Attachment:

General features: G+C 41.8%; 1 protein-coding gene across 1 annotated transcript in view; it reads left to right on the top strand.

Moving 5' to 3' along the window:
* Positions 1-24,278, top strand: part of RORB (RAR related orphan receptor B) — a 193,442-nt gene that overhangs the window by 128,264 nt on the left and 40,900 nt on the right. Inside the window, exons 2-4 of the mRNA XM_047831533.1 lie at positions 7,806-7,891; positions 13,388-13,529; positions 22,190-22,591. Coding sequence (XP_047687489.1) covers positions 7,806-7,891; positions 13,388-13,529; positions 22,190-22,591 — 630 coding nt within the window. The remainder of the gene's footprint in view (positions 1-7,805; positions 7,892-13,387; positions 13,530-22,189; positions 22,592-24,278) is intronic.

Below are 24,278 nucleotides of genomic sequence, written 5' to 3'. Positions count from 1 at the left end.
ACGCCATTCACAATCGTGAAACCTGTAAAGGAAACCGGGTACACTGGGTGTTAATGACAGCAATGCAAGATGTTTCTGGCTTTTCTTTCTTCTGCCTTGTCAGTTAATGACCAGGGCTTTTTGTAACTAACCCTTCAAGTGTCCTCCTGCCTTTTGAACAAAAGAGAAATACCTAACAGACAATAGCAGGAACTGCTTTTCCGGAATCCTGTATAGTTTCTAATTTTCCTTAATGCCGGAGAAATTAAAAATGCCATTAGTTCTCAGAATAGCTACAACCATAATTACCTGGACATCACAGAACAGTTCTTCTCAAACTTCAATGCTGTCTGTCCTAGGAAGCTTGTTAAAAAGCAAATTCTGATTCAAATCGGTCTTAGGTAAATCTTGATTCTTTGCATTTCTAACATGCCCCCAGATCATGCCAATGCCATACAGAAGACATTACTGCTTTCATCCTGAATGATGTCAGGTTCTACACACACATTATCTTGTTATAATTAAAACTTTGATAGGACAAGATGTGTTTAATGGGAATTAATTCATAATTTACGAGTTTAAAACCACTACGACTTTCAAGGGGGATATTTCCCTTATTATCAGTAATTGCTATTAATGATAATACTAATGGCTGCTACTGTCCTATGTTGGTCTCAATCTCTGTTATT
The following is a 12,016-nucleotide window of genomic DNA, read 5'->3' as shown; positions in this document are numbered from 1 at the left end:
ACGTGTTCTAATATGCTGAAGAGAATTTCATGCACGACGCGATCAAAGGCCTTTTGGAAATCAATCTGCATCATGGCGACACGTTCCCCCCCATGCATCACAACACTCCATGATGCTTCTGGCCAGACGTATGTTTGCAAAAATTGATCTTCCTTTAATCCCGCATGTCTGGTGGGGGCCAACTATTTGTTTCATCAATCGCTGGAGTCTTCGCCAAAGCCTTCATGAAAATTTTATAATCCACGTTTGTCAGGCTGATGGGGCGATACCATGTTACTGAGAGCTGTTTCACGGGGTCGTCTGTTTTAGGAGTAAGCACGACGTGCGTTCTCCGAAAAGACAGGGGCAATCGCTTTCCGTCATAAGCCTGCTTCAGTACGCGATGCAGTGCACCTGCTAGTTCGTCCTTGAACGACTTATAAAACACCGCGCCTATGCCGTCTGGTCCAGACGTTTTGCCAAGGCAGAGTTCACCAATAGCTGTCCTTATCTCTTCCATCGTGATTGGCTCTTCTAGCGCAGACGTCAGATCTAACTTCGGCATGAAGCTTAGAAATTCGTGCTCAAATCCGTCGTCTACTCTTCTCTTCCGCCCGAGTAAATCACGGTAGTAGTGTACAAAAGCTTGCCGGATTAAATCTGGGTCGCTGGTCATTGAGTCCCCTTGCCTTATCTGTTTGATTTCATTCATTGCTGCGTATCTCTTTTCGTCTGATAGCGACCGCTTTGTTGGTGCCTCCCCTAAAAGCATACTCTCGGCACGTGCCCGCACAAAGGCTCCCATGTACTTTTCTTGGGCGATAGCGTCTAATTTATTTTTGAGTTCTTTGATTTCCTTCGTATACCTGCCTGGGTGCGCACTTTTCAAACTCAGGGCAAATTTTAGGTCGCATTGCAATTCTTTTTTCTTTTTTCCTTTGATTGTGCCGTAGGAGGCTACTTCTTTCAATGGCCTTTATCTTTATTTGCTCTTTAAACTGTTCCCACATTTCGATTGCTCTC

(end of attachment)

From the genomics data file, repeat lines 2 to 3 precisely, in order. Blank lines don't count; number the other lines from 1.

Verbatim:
Moving 5' to 3' along the window:
* Positions 1-24,278, top strand: part of RORB (RAR related orphan receptor B) — a 193,442-nt gene that overhangs the window by 128,264 nt on the left and 40,900 nt on the right. Inside the window, exons 2-4 of the mRNA XM_047831533.1 lie at positions 7,806-7,891; positions 13,388-13,529; positions 22,190-22,591. Coding sequence (XP_047687489.1) covers positions 7,806-7,891; positions 13,388-13,529; positions 22,190-22,591 — 630 coding nt within the window. The remainder of the gene's footprint in view (positions 1-7,805; positions 7,892-13,387; positions 13,530-22,189; positions 22,592-24,278) is intronic.